- After opening higher, stocks backtracked on Monday, with the S&P 500 posting its biggest daily decline in 10 weeks. Weighing on sentiment is the uncertainty around Tuesday's runoff elections in Georgia, the results of which could shift the balance of power in Washington and determine the scope of potential regulatory changes. Also in focus is the rising case count and hospitalization rate across the world, with a new strain of COVID-19 threatening further lockdowns, as was seen in England. Magellan Health was one of the biggest movers on Monday after accepting a buyout offer from Centene for $2.2 billion. European and Asian stocks are higher, and US. Treasury yields were slightly higher. Oil was down more than 2.0%, illustrating the fear that reopening the economy might take longer than expected. Gold was higher, and the U.S. dollar was down compared with a basket of currencies.
- As we start a new year of trading, we reiterate our view that the bull market will continue, supported by coordinated fiscal and monetary support, a continuing vaccine rollout, a corporate earnings recovery, and low interest rates. However, there will be bumps in the road to a full economic recovery as states deal with vaccine supply constraints and rising COVID-19 hospitalization, as well as declining revenues driven by economic shutdowns. Look for the economic recovery to aid cyclical stocks that have generally lagged the strong technology gains, as an economic reopening will help boost entertainment, airline and other consumer-sensitive business segments.
- Monday's quick shift from positive returns to negative returns highlights our view that bouts of volatility are likely to continue with uncertainty around the eradication of the coronavirus and control of Congress. The pendulum of sentiment swung significantly to the optimistic side recently, which makes the market more susceptible to periodic disappointments as the economic recovery continues. All sectors except energy were in the red, with real estate being the weakest sector and materials relatively outperforming. Small stocks are also showing weakness today, as the Russell 2000 Index has dropped more than 1%. Work with your clients to ensure their portfolios are adequately diversified to protect from volatility in any one sector or asset class.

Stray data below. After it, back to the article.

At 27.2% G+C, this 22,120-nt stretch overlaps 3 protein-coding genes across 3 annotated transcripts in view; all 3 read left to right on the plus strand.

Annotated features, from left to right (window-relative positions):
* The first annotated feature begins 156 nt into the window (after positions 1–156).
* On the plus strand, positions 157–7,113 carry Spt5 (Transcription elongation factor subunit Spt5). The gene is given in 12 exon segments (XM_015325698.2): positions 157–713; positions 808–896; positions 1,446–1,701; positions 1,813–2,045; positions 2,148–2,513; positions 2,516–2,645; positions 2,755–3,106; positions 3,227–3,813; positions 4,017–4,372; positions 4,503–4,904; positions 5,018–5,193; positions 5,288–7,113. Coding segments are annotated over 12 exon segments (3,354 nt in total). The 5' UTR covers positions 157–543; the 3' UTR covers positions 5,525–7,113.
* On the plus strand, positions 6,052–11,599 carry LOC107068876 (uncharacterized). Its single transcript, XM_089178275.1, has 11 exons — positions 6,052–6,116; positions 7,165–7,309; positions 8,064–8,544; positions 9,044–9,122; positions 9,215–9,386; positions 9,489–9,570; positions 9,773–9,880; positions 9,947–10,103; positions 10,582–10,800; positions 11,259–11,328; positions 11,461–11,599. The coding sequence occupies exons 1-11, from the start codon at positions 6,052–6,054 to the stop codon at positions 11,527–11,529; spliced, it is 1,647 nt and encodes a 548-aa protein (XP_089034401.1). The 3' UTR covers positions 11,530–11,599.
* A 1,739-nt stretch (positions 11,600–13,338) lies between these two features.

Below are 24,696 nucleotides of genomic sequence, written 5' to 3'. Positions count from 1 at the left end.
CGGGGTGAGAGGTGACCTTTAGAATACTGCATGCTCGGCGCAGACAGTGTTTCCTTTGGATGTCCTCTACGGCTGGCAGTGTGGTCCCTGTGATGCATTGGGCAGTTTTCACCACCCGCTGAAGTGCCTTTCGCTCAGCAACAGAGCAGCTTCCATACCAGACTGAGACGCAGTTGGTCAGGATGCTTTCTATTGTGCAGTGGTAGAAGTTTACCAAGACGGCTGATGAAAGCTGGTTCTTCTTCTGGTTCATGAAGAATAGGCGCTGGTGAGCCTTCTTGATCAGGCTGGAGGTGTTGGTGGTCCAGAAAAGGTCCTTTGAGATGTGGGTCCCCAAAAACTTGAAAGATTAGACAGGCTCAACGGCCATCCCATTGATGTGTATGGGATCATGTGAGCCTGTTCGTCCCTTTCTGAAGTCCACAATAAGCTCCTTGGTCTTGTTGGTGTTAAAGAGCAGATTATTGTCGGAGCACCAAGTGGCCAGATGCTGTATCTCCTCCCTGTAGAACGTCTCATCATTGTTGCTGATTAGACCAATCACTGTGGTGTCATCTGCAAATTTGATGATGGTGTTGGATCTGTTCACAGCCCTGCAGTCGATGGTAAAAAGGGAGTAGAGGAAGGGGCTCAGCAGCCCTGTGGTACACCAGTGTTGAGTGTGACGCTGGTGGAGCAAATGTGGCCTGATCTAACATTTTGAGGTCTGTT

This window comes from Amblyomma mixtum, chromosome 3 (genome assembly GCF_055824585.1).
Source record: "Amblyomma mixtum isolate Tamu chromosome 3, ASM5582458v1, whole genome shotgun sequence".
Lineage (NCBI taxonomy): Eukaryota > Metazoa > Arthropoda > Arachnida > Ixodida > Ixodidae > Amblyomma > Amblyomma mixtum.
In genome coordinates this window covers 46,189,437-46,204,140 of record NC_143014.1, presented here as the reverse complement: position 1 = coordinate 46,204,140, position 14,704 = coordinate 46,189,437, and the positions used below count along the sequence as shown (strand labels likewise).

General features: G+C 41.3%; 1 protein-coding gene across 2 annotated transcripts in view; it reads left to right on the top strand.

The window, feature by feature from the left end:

This is for informational purposes only and should not be interpreted as specific investment advice. Investors should make investment decisions based on their unique investment objectives and financial situation. While the information is believed to be accurate, it is not guaranteed and is subject to change without notice.
Investors should understand the risks involved in owning investments, including interest rate risk, credit risk and market risk. The value of investments fluctuates and investors can lose some or all of their principal.
Past performance does not guarantee future results.
Market indexes are unmanaged and cannot be invested into directly and are not meant to depict an actual investment.
Diversification does not guarantee a profit or protect against loss.
Systematic investing does not guarantee a profit or protect against loss. Investors should consider their willingness to keep investing when share prices are declining.
Dividends may be increased, decreased or eliminated at any time without notice.
Special risks are inherent in international investing, including those related to currency fluctuations and foreign political and economic events.